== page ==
المرصد السوري لحقوق الانسان
The Syrian Observatory For Human Rights

Syrian regime-controlled areas in November | Major violations and severe crises deprive civilians of their most basic rights…Renewed Israeli attacks, amid simmering Iranian-Russian conflict

It has become increasingly clear to all those who follow and monitor the human rights situation or the Syrian situation in particular, the full extent of the violations and crimes committed by the Assad regime against the Syrian people in general, and in its areas of control in particular, since the first spark of the Syrian revolution.

The Assad regime’s crimes include horrific acts such as repression, killing, torture, starvation and the establishment of human slaughterhouses (prisons) and many other horrendous atrocities committed  against its own people. In fact, November 2020 is no exception in terms of witnessing more violations, which SOHR has tracked and documented. Furthermore, a special focus has been given to the regime’s failure in handling the economic, social and humanitarian crises that have hit hard the people of Syria and their livelihood.

Daraa under the spotlight again: violence and violations

 

There were many victims in regime-controlled areas, but the majority were in Daraa governorate, the “cradle of the Syrian Revolution”, which has witnessed the highest rates of violence and security disturbances compared to the rest of the regime-controlled provinces.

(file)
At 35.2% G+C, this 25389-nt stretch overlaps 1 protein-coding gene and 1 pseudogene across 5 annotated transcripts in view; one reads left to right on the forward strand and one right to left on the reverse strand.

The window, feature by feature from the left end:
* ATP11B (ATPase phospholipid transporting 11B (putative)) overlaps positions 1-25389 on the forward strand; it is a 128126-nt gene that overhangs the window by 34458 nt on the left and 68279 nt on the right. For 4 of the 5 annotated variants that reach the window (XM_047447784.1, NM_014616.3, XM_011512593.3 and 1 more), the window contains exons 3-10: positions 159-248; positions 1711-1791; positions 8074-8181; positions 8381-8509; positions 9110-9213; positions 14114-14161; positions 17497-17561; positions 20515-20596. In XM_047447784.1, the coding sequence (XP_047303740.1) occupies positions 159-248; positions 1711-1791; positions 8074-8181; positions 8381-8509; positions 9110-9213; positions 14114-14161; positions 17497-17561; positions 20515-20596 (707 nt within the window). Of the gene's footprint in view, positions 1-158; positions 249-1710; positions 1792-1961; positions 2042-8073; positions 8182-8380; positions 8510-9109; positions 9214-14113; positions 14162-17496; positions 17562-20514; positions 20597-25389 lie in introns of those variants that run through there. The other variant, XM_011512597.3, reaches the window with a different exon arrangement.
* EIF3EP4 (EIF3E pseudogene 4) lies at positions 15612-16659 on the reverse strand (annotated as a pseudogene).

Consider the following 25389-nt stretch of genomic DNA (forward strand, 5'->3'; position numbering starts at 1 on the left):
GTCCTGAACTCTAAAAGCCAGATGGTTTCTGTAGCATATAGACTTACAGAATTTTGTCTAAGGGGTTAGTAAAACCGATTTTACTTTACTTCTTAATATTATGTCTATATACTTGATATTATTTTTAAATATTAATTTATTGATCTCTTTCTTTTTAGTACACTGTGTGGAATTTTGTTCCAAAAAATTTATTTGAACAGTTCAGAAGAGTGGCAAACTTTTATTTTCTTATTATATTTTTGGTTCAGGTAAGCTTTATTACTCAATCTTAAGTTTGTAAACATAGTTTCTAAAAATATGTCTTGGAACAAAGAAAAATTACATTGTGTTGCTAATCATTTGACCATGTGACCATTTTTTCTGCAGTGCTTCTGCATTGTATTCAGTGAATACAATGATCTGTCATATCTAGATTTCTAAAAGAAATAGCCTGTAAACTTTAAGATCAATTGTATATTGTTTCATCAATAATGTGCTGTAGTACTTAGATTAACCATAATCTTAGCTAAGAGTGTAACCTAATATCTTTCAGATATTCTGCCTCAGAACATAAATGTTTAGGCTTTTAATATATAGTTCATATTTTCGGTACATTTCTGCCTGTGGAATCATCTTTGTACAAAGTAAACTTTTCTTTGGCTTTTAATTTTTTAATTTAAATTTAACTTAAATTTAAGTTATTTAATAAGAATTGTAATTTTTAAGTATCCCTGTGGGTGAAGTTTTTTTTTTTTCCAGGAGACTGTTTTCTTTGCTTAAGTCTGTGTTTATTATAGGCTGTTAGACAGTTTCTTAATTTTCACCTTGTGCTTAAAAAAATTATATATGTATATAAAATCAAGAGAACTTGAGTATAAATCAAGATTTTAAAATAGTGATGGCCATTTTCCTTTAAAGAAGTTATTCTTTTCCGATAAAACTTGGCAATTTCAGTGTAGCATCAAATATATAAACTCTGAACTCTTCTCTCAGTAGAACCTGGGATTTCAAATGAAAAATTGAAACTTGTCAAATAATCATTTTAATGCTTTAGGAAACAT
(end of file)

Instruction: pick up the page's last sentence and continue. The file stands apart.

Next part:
The number of attacks and assassination attempts in various forms and methods by detonating IEDs, landmines, booby-trapped vehicles and shootings carried out by a number of armed cells reached 39 incidents  during the month of November.

These attacks claimed the lives of 20 people. A breakdown of fatalities is as follows:

  • Nine civilians.
  • Six former opposition fighters, who struck reconciliation deals with the regime and became members of regime security services, including former commanders.
  • Five regime soldiers, loyalists and collaborators with regime security services.

November saw many cases of arrests and kidnappings by rival forces within the regime-controlled areas. Here’s a list of some cases:

On November 19, a civilian was kidnapped by unknown assailants on the road between the towns of Sahem al-Golan – Jileen, west of Daraa.

On November 12, the Syrian regime’s security services arrested a person who owned an exchange office in the town of Da’il in the central sector of rural Daraa. No information was reported on the reasons for his arrest.

On November 9, regime forces claimed to be targeting ISIS cells in al-Shayah and Al-Nakhla areas in Daraa, but instead,  raided farms and houses in the area and arbitrarily arrested a number of people. The area also witnessed the fall of shells fired by regime forces during the campaign on the outskirts of Daraa al-Balad, amid intensive gunfire.

On the other hand, the settled-status members were able to control a regime checkpoint in Jileen Residences area and captured nearly ten regime soldiers, including two officers, as a response to the regime security campaign.